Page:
Two years ago, in a conversation with Dr. Alexis Pauline Gumbs, she taught me that my value doesn’t come from my ability to produce. It’s capitalism that pushes us to feel as though we must constantly be in a state of production or achievement at work, in our communities and within our families. This internalized capitalism, has absolutely carried down into how I understand my worthiness within a political moment that is as critically important as this one. I’m grateful to have done some work prior, to be able to reconsider my ability to the contribute, as well as support the young people all over the county risking their lives in courageous acts of civil disobedience.

    In the manuscript I am currently working on, I argue that political engagement is a much broader set of behaviors than the traditional measures we typically point to. It’s more than voting, or reading the newspaper, or participating in an organization or protesting in the streets. Politics absolutely is about our ability to transform our communities into a vision created by the people who inhabit those spaces. For black and brown bodies throughout the United States, politics can be as complex as simply staying alive and caring for our minds, bodies and spirits or it can be as obvious as showing up to the voting booth. But it is important that during this moment of political crisis that we be empathetic, compassionate and respectful of the diversity of ways in which people’s individual political awareness manifests itself.

    I want to encourage you that during this moment, whatever you choose to do matters.

    The work of educators who are helping young black people all over the country process this verdict yesterday and today matter. Just like the civil disobedience happening all over the world right now matters. Just like the writers and the painters and poets creating around this injustice, matters…

    It is easy to feel paralyzed and helpless right now. But I just want to offer encouragement in this moment because that’s what my spirit is telling me to do, that’s the contribution I can make today, at this hour.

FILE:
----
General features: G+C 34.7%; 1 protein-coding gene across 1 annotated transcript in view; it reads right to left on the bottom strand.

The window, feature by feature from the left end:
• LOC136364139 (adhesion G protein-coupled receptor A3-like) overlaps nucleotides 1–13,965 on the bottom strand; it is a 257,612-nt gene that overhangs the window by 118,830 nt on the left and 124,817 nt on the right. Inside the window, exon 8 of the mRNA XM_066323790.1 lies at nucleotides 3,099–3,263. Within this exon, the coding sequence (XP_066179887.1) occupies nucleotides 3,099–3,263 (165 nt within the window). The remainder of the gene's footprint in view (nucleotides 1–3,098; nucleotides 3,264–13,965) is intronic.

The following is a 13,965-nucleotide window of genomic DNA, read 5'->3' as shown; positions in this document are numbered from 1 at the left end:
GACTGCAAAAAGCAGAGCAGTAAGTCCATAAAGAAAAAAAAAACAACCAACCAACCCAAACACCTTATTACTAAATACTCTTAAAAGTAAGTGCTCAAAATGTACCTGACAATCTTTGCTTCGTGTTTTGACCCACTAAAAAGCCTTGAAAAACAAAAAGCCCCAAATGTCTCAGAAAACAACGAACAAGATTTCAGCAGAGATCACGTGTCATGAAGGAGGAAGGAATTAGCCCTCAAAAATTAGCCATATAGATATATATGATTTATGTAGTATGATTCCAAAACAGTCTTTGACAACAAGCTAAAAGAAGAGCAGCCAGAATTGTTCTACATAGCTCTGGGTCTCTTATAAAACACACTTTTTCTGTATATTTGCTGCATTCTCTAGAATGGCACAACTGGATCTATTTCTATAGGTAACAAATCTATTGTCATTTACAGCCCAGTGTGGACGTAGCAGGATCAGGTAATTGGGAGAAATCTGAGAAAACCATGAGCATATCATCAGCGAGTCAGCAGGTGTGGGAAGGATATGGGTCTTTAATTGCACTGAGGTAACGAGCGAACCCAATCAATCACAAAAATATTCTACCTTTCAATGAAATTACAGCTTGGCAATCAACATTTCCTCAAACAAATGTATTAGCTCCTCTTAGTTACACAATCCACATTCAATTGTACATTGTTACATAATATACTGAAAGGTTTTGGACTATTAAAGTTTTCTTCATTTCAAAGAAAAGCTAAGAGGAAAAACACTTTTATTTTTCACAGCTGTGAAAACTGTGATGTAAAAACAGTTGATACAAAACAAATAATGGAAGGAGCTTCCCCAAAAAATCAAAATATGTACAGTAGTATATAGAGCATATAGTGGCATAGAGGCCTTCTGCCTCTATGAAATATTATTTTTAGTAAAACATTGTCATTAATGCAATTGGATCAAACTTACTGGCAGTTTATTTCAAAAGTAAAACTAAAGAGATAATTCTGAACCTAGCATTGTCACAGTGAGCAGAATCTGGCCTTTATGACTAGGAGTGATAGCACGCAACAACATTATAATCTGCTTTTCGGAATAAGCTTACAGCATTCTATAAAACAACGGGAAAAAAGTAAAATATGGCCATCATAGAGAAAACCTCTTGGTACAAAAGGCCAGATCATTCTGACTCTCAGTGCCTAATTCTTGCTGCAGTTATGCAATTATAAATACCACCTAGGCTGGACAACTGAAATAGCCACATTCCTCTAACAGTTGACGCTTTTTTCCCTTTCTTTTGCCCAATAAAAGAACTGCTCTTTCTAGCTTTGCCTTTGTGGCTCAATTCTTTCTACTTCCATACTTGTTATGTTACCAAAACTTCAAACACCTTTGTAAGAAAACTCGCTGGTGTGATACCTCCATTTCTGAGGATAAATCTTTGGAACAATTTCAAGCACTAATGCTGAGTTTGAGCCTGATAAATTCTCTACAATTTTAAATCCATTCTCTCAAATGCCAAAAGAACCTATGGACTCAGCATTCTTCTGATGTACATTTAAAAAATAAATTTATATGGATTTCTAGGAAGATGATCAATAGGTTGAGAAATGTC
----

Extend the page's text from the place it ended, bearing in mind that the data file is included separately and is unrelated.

I may not be able to be out protesting but I can share articles, and memes and petitions and fundraisers, and yes it will reach a lot of people who are already saturated in info. But I also know it could possibly reach family members and friends and members of my religious community who might otherwise not even know that there were young people in city halls all over the nation protesting a grave injustice. And as an educator I have to believe that sometimes, just sometimes, an additional bit of information can light that fire in someone’s consciousness. Not always, but sometimes, it can be the beginning of the moment that somebody started to consider that white supremacy exists and is damaging the lives of people of color GLOBALLY.

    I just want to say to all of you:

    Whatever you are doing right now in response to ‪#‎Ferguson matters. If that’s staying at home and parenting your children, I celebrate you. If you’re out on the streets organizing, I celebrate you. If you’re like me and you are just searching for a way to keep your stress low so that (whatever illness, emotional, physical, etc…) doesn’t do more harm to you, I celebrate you. If all you can do right now is grieve, I celebrate you.

    Because despite what capitalism tells us, our value is not dependent on what we can do or what we can produce. Even in the fight for injustice, I celebrate another day of your life on this earth, simply because your life matters to me, because ALL #BlackLivesMatter.

    With all the love in my heart.

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One Responseso far.

  1. […] movements? The answer, unequivocally is yes, whether or not you are out on the streets you can and probably are, helping to support the movement for black lives across the […]